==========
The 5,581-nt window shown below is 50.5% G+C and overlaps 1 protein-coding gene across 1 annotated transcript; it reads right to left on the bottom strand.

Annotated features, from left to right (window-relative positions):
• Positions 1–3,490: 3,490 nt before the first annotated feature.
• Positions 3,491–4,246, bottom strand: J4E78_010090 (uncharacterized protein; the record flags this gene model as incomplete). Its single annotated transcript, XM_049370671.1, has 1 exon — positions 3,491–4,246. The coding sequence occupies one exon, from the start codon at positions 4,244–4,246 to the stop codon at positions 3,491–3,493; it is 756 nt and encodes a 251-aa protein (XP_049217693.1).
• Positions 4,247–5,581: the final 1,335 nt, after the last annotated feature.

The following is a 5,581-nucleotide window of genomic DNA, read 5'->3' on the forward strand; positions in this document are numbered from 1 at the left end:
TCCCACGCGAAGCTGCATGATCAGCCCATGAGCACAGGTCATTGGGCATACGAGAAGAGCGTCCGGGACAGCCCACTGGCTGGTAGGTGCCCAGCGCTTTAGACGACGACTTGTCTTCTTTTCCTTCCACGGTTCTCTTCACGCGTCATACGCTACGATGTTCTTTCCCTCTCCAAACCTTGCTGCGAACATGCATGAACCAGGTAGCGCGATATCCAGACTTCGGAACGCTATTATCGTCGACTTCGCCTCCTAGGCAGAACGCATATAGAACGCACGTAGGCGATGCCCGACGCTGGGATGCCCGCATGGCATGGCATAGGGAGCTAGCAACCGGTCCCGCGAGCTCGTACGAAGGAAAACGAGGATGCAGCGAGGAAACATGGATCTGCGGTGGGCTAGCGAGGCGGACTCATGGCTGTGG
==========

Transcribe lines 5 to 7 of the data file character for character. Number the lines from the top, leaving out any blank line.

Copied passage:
• Positions 4,247–5,581: the final 1,335 nt, after the last annotated feature.

The following is a 5,581-nucleotide window of genomic DNA, read 5'->3' on the forward strand; positions in this document are numbered from 1 at the left end:
TCCCACGCGAAGCTGCATGATCAGCCCATGAGCACAGGTCATTGGGCATACGAGAAGAGCGTCCGGGACAGCCCACTGGCTGGTAGGTGCCCAGCGCTTTAGACGACGACTTGTCTTCTTTTCCTTCCACGGTTCTCTTCACGCGTCATACGCTACGATGTTCTTTCCCTCTCCAAACCTTGCTGCGAACATGCATGAACCAGGTAGCGCGATATCCAGACTTCGGAACGCTATTATCGTCGACTTCGCCTCCTAGGCAGAACGCATATAGAACGCACGTAGGCGATGCCCGACGCTGGGATGCCCGCATGGCATGGCATAGGGAGCTAGCAACCGGTCCCGCGAGCTCGTACGAAGGAAAACGAGGATGCAGCGAGGAAACATGGATCTGCGGTGGGCTAGCGAGGCGGACTCATGGCTGTGG